On the Calendar
In August, the hot, humid weather gives plants time to complete their annual cycle of growth. Dazzling thunderstorms punctuate lazy days as summer slowly winds down, yet autumn seems a distant horizon. Like June, this month was originally named by number and called sextilis because it was the sixth month on the Roman calendar.77 Caesar Augustus changed the name of this month to honor himself.
On the Calendar
August 1: Lammas/Lughnasadh
Although the shortening length of the day is just starting to become noticeable, daylight hours still seem long as we slowly drift toward autumn. Lammas marks the first harvest. The name Lammas comes from the Anglo-Saxon hlafmas, meaning “loaf-mass,” a celebration when the first loaves of bread were made from fresh-cut grain.78 At this sabbat the god was often portrayed as the Corn King, who was symbolically sacrificed and his seed laid to rest in the womb of the Mother Goddess.
The word “corn” in this regard is a reference to cereal grains in general, not the maize of North America. In fact, barley was the traditional grain that was later superseded by wheat. Place fresh-cut herbs and fresh-baked bread on your altar for this sabbat. Give thought to where your food comes from and the cycles that helped create and nurture the plants.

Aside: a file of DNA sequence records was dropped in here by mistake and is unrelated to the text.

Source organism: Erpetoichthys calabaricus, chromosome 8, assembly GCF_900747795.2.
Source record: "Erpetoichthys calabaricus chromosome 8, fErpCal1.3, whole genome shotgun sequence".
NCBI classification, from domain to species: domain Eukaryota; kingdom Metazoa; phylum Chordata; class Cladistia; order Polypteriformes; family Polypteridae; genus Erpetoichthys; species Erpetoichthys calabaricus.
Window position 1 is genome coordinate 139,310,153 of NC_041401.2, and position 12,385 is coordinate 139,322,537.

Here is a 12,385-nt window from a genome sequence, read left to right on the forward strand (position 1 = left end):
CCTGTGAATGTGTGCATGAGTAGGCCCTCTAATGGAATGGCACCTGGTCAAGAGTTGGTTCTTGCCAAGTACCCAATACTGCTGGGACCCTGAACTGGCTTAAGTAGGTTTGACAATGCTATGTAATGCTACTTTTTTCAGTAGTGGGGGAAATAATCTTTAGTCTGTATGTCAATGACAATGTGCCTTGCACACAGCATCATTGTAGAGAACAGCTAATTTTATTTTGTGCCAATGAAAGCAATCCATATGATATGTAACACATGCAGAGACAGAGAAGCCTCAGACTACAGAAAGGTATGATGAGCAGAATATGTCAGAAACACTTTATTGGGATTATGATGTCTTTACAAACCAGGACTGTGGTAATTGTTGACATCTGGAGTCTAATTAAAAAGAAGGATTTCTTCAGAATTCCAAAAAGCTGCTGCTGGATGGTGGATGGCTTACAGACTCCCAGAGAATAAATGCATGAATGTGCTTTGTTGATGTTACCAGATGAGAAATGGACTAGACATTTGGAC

Despite the Gaelic name Lughnasadh being a reference to the god Lugh, who is associated with the sun, this is not a solar celebration. It is one of the cross-quarter days associated with the earth. In Ireland, this date originally marked the funeral feast of Tailltiu, Lugh’s foster mother, who was considered an earth mother.
August 5: The Celtic Month of Hazel Begins
Young catkin-bearing hazel branches were commonly called wands, and according to legend, Mercury’s winged wand was made of hazel. When hazel is found growing with apple and hawthorn, it is said that these mark the boundary of a magical place.